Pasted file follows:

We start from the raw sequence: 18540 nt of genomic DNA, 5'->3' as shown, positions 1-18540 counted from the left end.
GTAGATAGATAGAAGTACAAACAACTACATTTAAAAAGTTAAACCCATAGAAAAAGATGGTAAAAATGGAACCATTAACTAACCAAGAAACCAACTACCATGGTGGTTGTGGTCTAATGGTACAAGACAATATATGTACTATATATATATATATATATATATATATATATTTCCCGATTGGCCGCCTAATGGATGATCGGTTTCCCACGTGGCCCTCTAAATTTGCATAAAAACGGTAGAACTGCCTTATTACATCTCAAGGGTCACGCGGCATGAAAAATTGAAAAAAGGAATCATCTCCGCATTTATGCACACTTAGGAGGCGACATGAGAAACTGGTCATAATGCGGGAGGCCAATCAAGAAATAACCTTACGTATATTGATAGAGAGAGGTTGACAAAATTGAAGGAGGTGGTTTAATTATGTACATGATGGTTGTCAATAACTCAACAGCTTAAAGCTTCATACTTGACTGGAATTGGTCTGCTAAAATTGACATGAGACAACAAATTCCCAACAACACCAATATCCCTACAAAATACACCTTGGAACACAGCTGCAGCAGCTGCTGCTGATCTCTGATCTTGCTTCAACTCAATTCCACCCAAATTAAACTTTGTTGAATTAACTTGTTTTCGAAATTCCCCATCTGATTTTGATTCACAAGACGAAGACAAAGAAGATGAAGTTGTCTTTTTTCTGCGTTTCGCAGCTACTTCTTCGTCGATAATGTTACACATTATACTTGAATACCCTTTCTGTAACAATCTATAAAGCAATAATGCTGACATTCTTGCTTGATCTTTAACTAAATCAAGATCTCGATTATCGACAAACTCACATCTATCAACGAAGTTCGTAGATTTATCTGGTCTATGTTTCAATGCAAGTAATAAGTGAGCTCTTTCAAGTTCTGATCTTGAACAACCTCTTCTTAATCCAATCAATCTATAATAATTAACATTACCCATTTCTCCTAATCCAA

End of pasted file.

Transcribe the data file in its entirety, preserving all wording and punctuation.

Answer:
We start from the raw sequence: 18540 nt of genomic DNA, 5'->3' as shown, positions 1-18540 counted from the left end.
GTAGATAGATAGAAGTACAAACAACTACATTTAAAAAGTTAAACCCATAGAAAAAGATGGTAAAAATGGAACCATTAACTAACCAAGAAACCAACTACCATGGTGGTTGTGGTCTAATGGTACAAGACAATATATGTACTATATATATATATATATATATATATATATATTTCCCGATTGGCCGCCTAATGGATGATCGGTTTCCCACGTGGCCCTCTAAATTTGCATAAAAACGGTAGAACTGCCTTATTACATCTCAAGGGTCACGCGGCATGAAAAATTGAAAAAAGGAATCATCTCCGCATTTATGCACACTTAGGAGGCGACATGAGAAACTGGTCATAATGCGGGAGGCCAATCAAGAAATAACCTTACGTATATTGATAGAGAGAGGTTGACAAAATTGAAGGAGGTGGTTTAATTATGTACATGATGGTTGTCAATAACTCAACAGCTTAAAGCTTCATACTTGACTGGAATTGGTCTGCTAAAATTGACATGAGACAACAAATTCCCAACAACACCAATATCCCTACAAAATACACCTTGGAACACAGCTGCAGCAGCTGCTGCTGATCTCTGATCTTGCTTCAACTCAATTCCACCCAAATTAAACTTTGTTGAATTAACTTGTTTTCGAAATTCCCCATCTGATTTTGATTCACAAGACGAAGACAAAGAAGATGAAGTTGTCTTTTTTCTGCGTTTCGCAGCTACTTCTTCGTCGATAATGTTACACATTATACTTGAATACCCTTTCTGTAACAATCTATAAAGCAATAATGCTGACATTCTTGCTTGATCTTTAACTAAATCAAGATCTCGATTATCGACAAACTCACATCTATCAACGAAGTTCGTAGATTTATCTGGTCTATGTTTCAATGCAAGTAATAAGTGAGCTCTTTCAAGTTCTGATCTTGAACAACCTCTTCTTAATCCAATCAATCTATAATAATTAACATTACCCATTTCTCCTAATCCAA